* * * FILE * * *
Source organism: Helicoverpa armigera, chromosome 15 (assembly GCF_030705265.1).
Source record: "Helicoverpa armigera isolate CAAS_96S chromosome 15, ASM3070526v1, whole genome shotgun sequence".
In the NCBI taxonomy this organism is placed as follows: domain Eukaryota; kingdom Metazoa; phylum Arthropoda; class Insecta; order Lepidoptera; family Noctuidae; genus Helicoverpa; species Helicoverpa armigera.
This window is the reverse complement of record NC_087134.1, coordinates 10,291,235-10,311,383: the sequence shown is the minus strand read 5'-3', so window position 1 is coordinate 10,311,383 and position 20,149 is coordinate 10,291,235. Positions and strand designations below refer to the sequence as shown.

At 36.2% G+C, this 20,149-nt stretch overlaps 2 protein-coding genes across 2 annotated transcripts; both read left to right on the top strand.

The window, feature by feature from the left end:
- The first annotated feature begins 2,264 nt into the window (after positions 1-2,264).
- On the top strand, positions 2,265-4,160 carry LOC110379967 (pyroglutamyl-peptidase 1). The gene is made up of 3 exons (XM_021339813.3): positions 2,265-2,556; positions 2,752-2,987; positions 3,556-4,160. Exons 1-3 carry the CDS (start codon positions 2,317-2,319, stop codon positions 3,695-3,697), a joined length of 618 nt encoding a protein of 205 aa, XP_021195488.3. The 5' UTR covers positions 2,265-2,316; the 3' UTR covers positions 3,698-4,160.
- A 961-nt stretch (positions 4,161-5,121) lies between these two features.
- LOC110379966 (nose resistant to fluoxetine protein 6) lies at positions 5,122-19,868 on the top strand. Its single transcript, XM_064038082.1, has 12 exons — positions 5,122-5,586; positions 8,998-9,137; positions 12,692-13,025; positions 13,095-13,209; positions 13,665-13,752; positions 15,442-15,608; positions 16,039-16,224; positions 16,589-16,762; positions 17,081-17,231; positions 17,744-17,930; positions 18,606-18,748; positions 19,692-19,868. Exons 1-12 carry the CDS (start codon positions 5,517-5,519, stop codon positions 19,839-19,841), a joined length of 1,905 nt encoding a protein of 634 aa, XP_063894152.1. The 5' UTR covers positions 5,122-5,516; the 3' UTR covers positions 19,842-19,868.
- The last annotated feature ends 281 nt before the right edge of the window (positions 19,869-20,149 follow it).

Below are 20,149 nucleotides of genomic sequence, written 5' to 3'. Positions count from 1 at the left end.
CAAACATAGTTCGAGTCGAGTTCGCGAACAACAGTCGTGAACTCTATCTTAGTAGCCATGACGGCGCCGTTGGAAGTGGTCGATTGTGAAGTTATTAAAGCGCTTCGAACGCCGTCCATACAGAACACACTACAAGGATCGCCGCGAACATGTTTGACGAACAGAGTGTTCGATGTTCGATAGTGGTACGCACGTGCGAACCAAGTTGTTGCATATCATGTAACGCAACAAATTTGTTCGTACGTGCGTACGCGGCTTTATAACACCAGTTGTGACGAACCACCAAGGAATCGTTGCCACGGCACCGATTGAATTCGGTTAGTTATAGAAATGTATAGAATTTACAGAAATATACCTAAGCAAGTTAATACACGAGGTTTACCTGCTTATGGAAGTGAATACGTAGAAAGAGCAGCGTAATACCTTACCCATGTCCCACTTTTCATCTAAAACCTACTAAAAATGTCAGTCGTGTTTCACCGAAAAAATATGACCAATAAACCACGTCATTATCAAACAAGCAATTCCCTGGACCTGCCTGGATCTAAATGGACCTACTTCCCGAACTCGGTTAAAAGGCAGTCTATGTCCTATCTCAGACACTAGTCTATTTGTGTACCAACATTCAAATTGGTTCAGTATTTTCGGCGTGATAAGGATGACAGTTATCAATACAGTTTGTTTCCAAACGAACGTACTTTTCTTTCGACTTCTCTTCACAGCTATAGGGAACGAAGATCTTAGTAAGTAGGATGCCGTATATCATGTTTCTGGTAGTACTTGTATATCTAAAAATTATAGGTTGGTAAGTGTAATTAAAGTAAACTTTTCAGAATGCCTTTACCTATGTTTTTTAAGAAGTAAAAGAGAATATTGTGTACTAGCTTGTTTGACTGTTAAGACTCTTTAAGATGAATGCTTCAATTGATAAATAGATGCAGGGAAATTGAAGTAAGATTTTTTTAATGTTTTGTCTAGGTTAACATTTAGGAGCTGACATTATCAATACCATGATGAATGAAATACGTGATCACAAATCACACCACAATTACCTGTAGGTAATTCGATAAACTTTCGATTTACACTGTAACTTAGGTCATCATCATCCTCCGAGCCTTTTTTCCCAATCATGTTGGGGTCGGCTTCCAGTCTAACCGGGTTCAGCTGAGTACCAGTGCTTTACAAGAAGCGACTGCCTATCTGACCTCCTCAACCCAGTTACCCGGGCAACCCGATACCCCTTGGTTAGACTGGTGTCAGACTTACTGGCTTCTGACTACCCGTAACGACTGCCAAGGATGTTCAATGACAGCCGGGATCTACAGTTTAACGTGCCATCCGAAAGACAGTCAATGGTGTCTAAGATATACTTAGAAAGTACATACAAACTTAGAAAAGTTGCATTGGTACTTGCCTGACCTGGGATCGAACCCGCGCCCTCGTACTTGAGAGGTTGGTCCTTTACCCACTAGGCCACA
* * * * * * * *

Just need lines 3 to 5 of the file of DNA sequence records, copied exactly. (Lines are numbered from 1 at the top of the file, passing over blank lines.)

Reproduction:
In the NCBI taxonomy this organism is placed as follows: domain Eukaryota; kingdom Metazoa; phylum Arthropoda; class Insecta; order Lepidoptera; family Noctuidae; genus Helicoverpa; species Helicoverpa armigera.
This window is the reverse complement of record NC_087134.1, coordinates 10,291,235-10,311,383: the sequence shown is the minus strand read 5'-3', so window position 1 is coordinate 10,311,383 and position 20,149 is coordinate 10,291,235. Positions and strand designations below refer to the sequence as shown.

At 36.2% G+C, this 20,149-nt stretch overlaps 2 protein-coding genes across 2 annotated transcripts; both read left to right on the top strand.